Published On: Mon, May 27th, 2024
World | By MDN

Desperate rescue for hundreds in landslide

Desperate rescue for hundreds in landslide
Desperate rescue for hundreds in landslide


Desperate villagers are digging through rocks and mud to rescue survivors and retrieve bodies as Papua New Guinea grapples with a landslide the UN fears has buried at least 670 people.

The collapse of a mountain side early Friday morning wiped out a bustling village in Enga province, with the damage extending for close to a kilometre, observers report.

Less than a dozen bodies have been recovered so far with efforts hindered by rubble 10m (32ft) deep in some places and a lack of adequate equipment.

Local media reported one couple being pulled alive from under rocks. They had survived as their home only caught the edge of the landslide’s onslaught.

They were saved after rescue workers heard their shouts for help, the local NBC channel reported.

Prime Minister James Marape has expressed his condolences and ordered the country’s defence force and emergency agencies to the area, about 600km north-west of the capital Port Moresby.

But locals in the affected Kaokalam village say they are still waiting for officials to step in with larger rescue operations.

A community leader who visited the site told the BBC locals felt they had been left to fend for themselves. They were using shovels and their bare hands to try and dig people out.

“It’s been almost three to four days now but [many] bodies are not located yet. It is still covered by the landslide and people are finding it really hard to dig them out – they are calling for the government for support and help,” Ignas Nembo told the BBC’s Newshour programme.

However, a police official from the province told the BBC he had seen soldiers arrive at the scene and they were attempting to remove boulders to try and free those trapped.

Acting Provincial Police Commander Martin Kelei described these efforts as precarious – as removing car-sized boulders and other large barriers risked further rock slips.

“Digging is very hard at the moment because we’re worried about further landslides and deaths – so local people are only digging from where they can see it is safe. We are trying to identify wherever we can see that people are buried,” he said.

He has visited the site several times since Friday’s collapse and claimed survivors could still be heard calling for help under the rubble.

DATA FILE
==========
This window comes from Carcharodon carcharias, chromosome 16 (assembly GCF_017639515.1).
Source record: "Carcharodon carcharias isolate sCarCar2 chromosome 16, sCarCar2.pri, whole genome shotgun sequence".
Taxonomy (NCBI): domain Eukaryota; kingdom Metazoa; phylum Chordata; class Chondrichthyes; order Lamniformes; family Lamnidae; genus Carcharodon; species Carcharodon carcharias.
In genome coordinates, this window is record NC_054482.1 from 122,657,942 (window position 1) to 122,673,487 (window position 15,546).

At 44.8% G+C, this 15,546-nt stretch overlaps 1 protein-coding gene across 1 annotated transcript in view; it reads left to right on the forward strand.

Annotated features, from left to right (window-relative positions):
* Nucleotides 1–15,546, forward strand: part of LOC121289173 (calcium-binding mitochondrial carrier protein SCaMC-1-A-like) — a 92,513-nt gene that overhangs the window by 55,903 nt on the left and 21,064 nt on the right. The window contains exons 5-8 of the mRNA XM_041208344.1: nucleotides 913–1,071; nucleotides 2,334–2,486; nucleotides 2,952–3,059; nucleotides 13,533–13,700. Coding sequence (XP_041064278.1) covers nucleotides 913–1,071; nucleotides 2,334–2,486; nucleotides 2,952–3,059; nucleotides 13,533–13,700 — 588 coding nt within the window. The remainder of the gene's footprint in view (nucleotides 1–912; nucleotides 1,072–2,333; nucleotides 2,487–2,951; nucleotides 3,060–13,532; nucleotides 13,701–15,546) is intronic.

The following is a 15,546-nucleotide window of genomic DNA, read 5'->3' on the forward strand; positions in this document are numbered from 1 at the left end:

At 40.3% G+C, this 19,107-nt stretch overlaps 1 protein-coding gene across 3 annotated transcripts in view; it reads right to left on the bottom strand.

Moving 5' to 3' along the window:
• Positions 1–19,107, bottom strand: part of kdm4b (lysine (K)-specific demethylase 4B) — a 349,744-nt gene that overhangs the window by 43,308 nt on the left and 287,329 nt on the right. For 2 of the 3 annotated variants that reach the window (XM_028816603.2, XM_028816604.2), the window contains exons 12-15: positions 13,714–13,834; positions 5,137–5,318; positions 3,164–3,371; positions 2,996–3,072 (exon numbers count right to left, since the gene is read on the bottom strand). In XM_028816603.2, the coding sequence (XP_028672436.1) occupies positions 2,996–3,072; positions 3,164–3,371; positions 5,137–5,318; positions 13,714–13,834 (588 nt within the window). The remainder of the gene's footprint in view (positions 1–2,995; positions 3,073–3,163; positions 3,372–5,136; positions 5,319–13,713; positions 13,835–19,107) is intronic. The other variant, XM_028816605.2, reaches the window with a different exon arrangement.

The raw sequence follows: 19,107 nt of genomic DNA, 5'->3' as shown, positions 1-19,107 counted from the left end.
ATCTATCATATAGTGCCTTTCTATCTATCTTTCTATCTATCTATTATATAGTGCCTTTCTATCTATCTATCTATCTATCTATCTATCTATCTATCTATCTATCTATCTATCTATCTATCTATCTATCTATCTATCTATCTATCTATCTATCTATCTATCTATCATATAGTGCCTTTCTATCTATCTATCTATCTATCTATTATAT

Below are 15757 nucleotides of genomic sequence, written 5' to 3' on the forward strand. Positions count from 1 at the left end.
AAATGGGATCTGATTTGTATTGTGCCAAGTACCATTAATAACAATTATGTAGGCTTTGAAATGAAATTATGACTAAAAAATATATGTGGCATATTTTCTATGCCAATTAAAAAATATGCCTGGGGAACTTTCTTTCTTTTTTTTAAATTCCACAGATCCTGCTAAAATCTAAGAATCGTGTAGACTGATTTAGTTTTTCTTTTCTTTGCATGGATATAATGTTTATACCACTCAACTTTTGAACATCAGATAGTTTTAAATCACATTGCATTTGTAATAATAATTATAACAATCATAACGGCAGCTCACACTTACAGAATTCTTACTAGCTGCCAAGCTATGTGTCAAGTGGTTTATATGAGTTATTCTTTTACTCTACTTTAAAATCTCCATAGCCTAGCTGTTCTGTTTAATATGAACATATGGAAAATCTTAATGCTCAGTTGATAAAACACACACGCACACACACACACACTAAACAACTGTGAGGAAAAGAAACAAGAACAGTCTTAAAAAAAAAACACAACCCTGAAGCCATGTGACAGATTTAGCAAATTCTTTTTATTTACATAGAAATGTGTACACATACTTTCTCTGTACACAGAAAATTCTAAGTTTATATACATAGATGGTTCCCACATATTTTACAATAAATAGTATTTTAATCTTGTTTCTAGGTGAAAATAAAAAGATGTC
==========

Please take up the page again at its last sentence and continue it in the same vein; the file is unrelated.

It’s feared the death toll could skyrocket when a clearer picture emerges of how many people are trapped under the rocks. About 3,800 people had been living in the area prior to the disaster.

Remaining residents are being evacuated as the region remains high-risk amid forecasts of further rain.

“The ground is also quite unstable at the moment and it is at risk of triggering further landslide,” said Justine McMahon, the country co-ordinator of Care Australia, one of the humanitarian aid agencies on the ground.

“We’ve decided to stay out for now to allow the authorities time to properly assess the situation to conduct the rescue and recovery operations.”

Earlier, an official for the UN’s migration agency in the country had also described to the BBC the difficulties around the rescue.

Serhan Aktoprak from the International Organization for Migration said there were a number of challenges facing teams trying to recover bodies, including reluctance by some grieving relatives to let heavy machinery near their loved ones.

Instead, he said, “people are using digging sticks, spades, large agricultural forks to remove the bodies buried under the soil”.

Debris from the landslide, which includes large boulders, trees and displaced soil, is up to 10m (32ft) deep in some areas.

More than 150 houses have been buried, and about 1,250 people have been displaced.

Crews at the scene also say rescue efforts are being hindered by major damage to the sole road leading to the town. The landslide has damaged a length of about 200m (650ft), Ms McMahon said.

Initial reports had put the death toll in the low hundreds but this jumped on Sunday after a UN revision, taking into account updated population numbers.

Locals have noted how the village in recent years had attracted people from other areas who had been displaced by tribal violence in the region.

The Mount Mungalo landslide occurred in the highlands of Enga, in the north of the island nation.

The Kaokalam village that was buried lies at the midpoint of the main road connecting the province’s capital with a gold mine further north, known as the Porgera project.

This is run by a Canadian mining company, Barrick Gold Corporation, which restarted operations at the mine earlier this year according to shareholder reports.

Local officials and reporters have attributed the mountain’s collapse to weeks of heavy rain and other wet conditions in the area.

Australia, one of Papua New Guinea’s closest neighbours, has a long history of offering security and aid to the impoverished nation. Canberra had on Saturday quickly pledged to offer any help.

With reporting from Tiffanie Turnbull in Sydney


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